The government has been called upon to declare fall armyworm a national disaster owing to their massive destruction on crops particularly maize thus threatening food security in the country.
A plant Protective Services Officer at Kilimo house Teresia Karanja lamented that in 2017 the country lost 20 percent of its maize harvest to the pest, while the situation is expected to worsen in 2018 as it has now affected 42 counties.
Karanja said the brutal pest had the capacity of causing 100 per cent destruction on maize not just in the country, but the entire continent and therefore asked the government to move fast and declare the worm a national disaster.
“If the government declares the worm a national disaster, more funds will flow from various organizations and international bodies for its management,” she advised.
Karanja said the American government has announced a reward of 200 million USA dollars for any scientist(s) who would come up with a way of wiping out the armyworms.
“The rapid spread of the army worm poses an unprecedented threat to food security, incomes, and livelihoods in the country, and it has pushed the cost of production of grain maize, seed maize, and baby corn higher,” Karanja stressed.
In addition, she said, its presence has implication on international trade restrictions to European countries where the insect is a quarantine pest.
“This means the pest has the capacity of destroying the country’s export trade because of reduced exports and trade restriction. The European Union and other international trade blocks do not accept any foodstuff or flowers with trails of pests in them,” Karanja noted.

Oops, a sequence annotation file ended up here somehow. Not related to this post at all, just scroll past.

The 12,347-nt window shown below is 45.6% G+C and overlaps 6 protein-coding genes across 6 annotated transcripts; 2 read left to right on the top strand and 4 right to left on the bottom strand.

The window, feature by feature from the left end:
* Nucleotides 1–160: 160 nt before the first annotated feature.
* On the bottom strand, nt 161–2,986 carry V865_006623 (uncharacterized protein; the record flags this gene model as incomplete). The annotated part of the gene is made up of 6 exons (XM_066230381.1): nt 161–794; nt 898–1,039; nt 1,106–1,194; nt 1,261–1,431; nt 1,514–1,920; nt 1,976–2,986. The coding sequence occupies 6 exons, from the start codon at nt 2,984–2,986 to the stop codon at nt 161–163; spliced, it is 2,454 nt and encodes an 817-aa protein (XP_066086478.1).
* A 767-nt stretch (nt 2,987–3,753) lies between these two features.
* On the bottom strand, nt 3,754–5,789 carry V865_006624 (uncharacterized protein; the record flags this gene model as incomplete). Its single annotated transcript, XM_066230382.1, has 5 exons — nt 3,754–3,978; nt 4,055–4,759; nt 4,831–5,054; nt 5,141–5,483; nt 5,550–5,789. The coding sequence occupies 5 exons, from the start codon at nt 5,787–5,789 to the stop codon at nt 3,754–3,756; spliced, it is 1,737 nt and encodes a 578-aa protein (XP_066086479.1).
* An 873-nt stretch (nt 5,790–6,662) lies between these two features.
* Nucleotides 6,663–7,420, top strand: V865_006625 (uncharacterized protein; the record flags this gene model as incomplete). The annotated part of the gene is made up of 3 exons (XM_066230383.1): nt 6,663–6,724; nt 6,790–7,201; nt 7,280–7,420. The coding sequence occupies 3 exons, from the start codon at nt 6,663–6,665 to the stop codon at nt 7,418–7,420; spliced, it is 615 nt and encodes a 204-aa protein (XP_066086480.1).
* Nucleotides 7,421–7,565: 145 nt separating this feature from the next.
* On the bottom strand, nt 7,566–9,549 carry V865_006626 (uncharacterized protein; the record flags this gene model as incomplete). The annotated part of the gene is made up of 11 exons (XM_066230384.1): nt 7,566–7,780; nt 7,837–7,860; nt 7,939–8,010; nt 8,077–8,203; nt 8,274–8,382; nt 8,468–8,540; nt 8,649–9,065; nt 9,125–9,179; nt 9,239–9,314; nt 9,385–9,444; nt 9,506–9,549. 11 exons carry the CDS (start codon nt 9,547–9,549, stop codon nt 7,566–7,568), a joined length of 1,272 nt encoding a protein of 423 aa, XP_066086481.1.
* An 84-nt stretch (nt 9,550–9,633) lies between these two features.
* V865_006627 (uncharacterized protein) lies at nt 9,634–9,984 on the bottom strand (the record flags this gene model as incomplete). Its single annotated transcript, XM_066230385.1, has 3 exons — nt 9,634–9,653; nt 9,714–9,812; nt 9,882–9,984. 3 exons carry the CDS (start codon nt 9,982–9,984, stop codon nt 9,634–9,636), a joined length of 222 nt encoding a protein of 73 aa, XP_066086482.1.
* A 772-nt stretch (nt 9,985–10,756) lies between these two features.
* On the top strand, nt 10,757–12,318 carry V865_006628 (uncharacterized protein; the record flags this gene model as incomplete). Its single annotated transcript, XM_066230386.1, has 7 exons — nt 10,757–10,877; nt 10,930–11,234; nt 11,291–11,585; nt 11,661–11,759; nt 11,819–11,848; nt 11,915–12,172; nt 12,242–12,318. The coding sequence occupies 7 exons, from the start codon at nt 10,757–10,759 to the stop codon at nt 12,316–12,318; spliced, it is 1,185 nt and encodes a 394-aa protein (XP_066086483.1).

The plant officer said the pest was not only irritating and frustrating to scientists but there is no one single strategy that can give sustainable management of fall armyworm. Combinations of various measures are recommended due to the pests’ capacity to evade many chemicals.
She faulted the media for ignoring a pest which has the capacity of bringing the entire country to its knees and urged them to stop mocking farmers who are spraying ash, pepper and fish soup because doing so had assisted in some areas including Embu.
Karanja said other pests were easier to manage because there was a precedence of their existence in other African countries, but for the fall armyworm there isn’t any, and even South Africa was grappling with the menace.
“Even USA has failed to eradicate it, but they have the advantage of winter which terminates all pests and by the time they multiply again farmers have harvested their crops,” she said.
She added that the pest had proved a puzzle to scientists all over the world adding that researching and coming up with chemicals that would successfully fight the fall armyworm might take many years.
The national government donated 873 litres of chemicals, which will be distributed to vulnerable farmers at Gichobo in Njoro Sub County to spray their crops against pests.
By Veronica Bosibori